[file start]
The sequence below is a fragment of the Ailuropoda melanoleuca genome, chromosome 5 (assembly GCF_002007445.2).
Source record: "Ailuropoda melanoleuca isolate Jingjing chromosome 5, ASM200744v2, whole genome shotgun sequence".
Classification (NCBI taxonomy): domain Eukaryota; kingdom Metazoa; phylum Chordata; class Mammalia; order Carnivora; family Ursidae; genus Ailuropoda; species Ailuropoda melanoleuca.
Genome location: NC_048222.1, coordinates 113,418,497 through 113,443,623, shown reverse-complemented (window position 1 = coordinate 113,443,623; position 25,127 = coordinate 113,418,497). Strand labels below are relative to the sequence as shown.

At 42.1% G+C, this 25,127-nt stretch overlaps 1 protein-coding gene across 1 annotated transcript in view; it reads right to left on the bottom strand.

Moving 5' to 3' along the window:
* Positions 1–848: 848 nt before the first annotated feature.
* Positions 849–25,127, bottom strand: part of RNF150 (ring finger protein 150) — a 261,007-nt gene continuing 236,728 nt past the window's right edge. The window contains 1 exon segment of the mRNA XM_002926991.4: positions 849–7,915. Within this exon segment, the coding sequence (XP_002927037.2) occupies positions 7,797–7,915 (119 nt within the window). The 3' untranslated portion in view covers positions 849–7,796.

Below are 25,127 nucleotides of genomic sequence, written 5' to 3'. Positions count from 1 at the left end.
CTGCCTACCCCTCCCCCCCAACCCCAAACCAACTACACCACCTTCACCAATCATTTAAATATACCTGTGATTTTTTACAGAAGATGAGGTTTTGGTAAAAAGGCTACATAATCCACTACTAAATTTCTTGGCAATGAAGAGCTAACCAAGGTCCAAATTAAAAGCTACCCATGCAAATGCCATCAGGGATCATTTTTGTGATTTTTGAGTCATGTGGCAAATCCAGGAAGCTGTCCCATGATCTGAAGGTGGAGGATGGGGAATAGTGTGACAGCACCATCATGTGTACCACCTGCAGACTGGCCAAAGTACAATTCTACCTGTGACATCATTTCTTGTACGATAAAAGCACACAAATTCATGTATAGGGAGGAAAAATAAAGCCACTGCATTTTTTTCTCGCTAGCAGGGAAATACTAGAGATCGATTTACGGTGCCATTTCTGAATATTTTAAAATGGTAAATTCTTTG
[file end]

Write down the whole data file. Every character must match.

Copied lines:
The sequence below is a fragment of the Ailuropoda melanoleuca genome, chromosome 5 (assembly GCF_002007445.2).
Source record: "Ailuropoda melanoleuca isolate Jingjing chromosome 5, ASM200744v2, whole genome shotgun sequence".
Classification (NCBI taxonomy): domain Eukaryota; kingdom Metazoa; phylum Chordata; class Mammalia; order Carnivora; family Ursidae; genus Ailuropoda; species Ailuropoda melanoleuca.
Genome location: NC_048222.1, coordinates 113,418,497 through 113,443,623, shown reverse-complemented (window position 1 = coordinate 113,443,623; position 25,127 = coordinate 113,418,497). Strand labels below are relative to the sequence as shown.

At 42.1% G+C, this 25,127-nt stretch overlaps 1 protein-coding gene across 1 annotated transcript in view; it reads right to left on the bottom strand.

Moving 5' to 3' along the window:
* Positions 1–848: 848 nt before the first annotated feature.
* Positions 849–25,127, bottom strand: part of RNF150 (ring finger protein 150) — a 261,007-nt gene continuing 236,728 nt past the window's right edge. The window contains 1 exon segment of the mRNA XM_002926991.4: positions 849–7,915. Within this exon segment, the coding sequence (XP_002927037.2) occupies positions 7,797–7,915 (119 nt within the window). The 3' untranslated portion in view covers positions 849–7,796.

Below are 25,127 nucleotides of genomic sequence, written 5' to 3'. Positions count from 1 at the left end.
CTGCCTACCCCTCCCCCCCAACCCCAAACCAACTACACCACCTTCACCAATCATTTAAATATACCTGTGATTTTTTACAGAAGATGAGGTTTTGGTAAAAAGGCTACATAATCCACTACTAAATTTCTTGGCAATGAAGAGCTAACCAAGGTCCAAATTAAAAGCTACCCATGCAAATGCCATCAGGGATCATTTTTGTGATTTTTGAGTCATGTGGCAAATCCAGGAAGCTGTCCCATGATCTGAAGGTGGAGGATGGGGAATAGTGTGACAGCACCATCATGTGTACCACCTGCAGACTGGCCAAAGTACAATTCTACCTGTGACATCATTTCTTGTACGATAAAAGCACACAAATTCATGTATAGGGAGGAAAAATAAAGCCACTGCATTTTTTTCTCGCTAGCAGGGAAATACTAGAGATCGATTTACGGTGCCATTTCTGAATATTTTAAAATGGTAAATTCTTTG